Friday, May 21, 2010

Celebrating Spinach

After a lovely trip to Featherstone Farm, the farm with the CSA program in which we participate, we lucky subscribers were offered a parting gift of impossibly fresh lettuces or spinach. I had visions of a celebratory meal rather than the usual near-instant gratification of a gigantic salad with tender baby lettuces, and selected the spinach. It was a tough choice, but I was determined to learn to make soufflé this spring and the spinach was a prime flavoring candidate.

I can’t believe I’m getting this excited about a bundle of spinach, but boy, oh boy, was this great stuff! At least as tender as the so-called baby spinach you might buy in a plastic bag, but with large, deep-dark, curly leaves, so fresh as to be completely innocent of the concept of wilt. It almost seemed a shame to eat it. Perhaps I should have made it into a bouquet.

Anyway, I did get around that celebratory soufflé. I’d never made a soufflé of any kind before, but thanks to Alice Waters and her book, The Art of Simple Food, I was pretty confident that I knew what I was doing. This is a lovely book filled with basic (but by no means simplistic) recipes and guidelines for essential traditional dishes that feature high-quality ingredients and allow them to shine. The descriptions and instructions are so detailed, so minute, that you might just feel like a master before you even turn on the kitchen light. And so, with this book, I felt like I had learned how to make a soufflé and I just had to follow through.

The basic concept of the soufflé, sweet or savory, is a white sauce (or pastry cream for a sweet soufflé) flavored (in my case with fresh spinach and feta cheese), combined with egg yolks and folded together with foamy beaten egg whites. It seemed pretty complicated to me until The Art of Simple Food helped me to take everything apart and consider each step in the process individually. The good news is that each preliminary step can be done separately and the results held until you’re ready for them. There’s no real hurry from stage to stage. You have to fold the egg whites into the base as soon as they are beaten, but you don’t have to beat them until you are ready for that step.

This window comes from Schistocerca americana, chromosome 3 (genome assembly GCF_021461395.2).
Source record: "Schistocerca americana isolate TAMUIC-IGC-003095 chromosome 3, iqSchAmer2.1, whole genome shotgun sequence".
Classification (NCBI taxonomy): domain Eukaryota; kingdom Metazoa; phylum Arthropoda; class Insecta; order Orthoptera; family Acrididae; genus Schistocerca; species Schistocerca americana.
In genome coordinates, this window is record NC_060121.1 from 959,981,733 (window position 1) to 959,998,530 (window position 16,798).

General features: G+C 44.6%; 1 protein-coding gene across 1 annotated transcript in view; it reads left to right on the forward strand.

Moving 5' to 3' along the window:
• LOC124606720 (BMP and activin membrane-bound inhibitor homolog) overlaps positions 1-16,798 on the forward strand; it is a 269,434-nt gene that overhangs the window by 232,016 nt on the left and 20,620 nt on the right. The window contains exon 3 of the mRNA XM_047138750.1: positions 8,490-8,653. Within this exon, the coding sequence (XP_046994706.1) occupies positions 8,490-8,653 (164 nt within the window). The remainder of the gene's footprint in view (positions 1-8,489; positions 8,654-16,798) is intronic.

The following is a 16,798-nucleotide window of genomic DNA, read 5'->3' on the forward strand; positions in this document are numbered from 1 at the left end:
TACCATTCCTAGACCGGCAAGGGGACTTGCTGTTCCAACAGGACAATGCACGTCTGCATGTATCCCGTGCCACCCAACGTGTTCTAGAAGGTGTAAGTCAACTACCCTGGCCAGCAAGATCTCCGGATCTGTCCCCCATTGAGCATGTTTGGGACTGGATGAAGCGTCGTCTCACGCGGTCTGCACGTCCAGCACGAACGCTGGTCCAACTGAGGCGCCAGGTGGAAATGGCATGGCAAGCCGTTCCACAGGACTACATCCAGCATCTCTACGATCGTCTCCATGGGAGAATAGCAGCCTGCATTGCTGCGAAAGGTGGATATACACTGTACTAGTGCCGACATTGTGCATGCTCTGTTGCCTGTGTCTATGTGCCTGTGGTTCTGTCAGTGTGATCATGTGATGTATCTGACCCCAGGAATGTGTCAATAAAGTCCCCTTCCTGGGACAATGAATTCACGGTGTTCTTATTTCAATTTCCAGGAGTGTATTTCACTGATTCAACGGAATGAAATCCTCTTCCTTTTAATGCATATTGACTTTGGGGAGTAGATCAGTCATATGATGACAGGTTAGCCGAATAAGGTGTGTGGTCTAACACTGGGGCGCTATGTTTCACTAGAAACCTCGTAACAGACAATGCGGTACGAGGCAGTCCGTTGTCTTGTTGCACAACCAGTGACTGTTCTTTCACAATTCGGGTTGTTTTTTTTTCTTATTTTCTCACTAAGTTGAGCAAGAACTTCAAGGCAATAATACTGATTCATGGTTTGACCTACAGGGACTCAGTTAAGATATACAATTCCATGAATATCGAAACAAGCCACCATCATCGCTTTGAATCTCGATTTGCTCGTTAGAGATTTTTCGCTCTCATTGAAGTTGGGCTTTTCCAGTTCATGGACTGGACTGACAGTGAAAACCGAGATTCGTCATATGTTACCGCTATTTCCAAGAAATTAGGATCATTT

The only thing you must do quickly is eat the soufflé when it comes out of the oven, which is the best part anyway. If you delay, this airy dish will deflate and your carefully planned procedure will have been for naught. That doesn’t mean you can’t eat a fallen (or even leftover) soufflé. It just means you’ll have something more like a frittata or a thick omelet.

For my first attempt at soufflé, this went extremely well. The spinach was beautiful and tasty and was complimented well by the intermittent pockets of semi-melted feta cheese. The dish was nice and puffy with a golden-brown surface, and I was glad that I had made some effort to find a nice round dish to make it in. A smaller dish (or bigger soufflé) would have allowed for more dramatic rising of the soufflé over the edges, but who needs drama? Especially when all you really want to do is celebrate the first fresh spinach of the season.

Spinach and Feta Souffle

Depending on how salty your feta cheese is, you might want to use less salt in this dish than I did. I prefer my egg dishes well-salted, so may have used more salt than you would like or need.

1 tablespoon butter, plus more for buttering the baking dish
2 cloves garlic, minced
1 tablespoon all purpose flour
1 cup milk
½ teaspoon coarse (kosher) salt (plus more for blanching spinach if desired)
1/8 teaspoon black pepper
1/8 teaspoon nutmeg
8 ounces fresh spinach
4 eggs, separated
3 ounces crumbled feta cheese

1. In a medium-size saucepan, melt the butter over medium-low heat. Add the garlic and sauté about 1 minute. Whisk the flour into the butter mixture. Cook about 1 minute more, stirring frequently.

2. Slowly whisk in the milk. Try to keep the flour mixture (roux) from forming lumps. Cook, keeping the heat at about medium-low and stirring or whisking frequently, until the mixture comes to a boil and thickens. Add salt, pepper and nutmeg. Remove from heat and set aside.

3. Bring a large pot of salted (if desired) water to a boil. Add the spinach and cook about 2 minutes or until wilted. Remove the spinach, drain and rinse in cold water or plunge into a bowl of ice water. Squeeze dry and chop. (You will not need the pot of water any more for this recipe.)

4. Pour the milk mixture (white sauce) into a large bowl. Whisk in the egg yolks one at a time. When each yolk has been incorporated, stir in the chopped spinach and feta cheese.

5. Butter the bottom and sides of a 1-1.5 liter (about 1 -1 ½ quart) soufflé dish. Preheat oven to 375 F.

6. With an electric mixer (or by hand, if you’re so inclined) beat the egg whites until they form stiff peaks. That is, when you lift the beater or whisk out of the egg white foam, it will stand up in peaks that do not collapse. Be careful not to overbeat the egg whites.

7. Fold the beaten egg whites into the base mixture, preferably with a rubber spatula or wide, flat spoon. To do this, spoon about one third of the whites at a time onto the base. Cut down through the whites with the edge of the spatula and turn it to bring some of the base up over the whites. Gently stir this way until the whites are incorporated with the base, leaving a puffy mixture. Try not to deflate the egg whites.

8. Spoon the mixture into the buttered soufflé dish. Bake at 375 F for 35 minutes or until the soufflé has puffed up significantly, but is still a bit wobbly if very gently shaken and the top is golden brown. Serve immediately.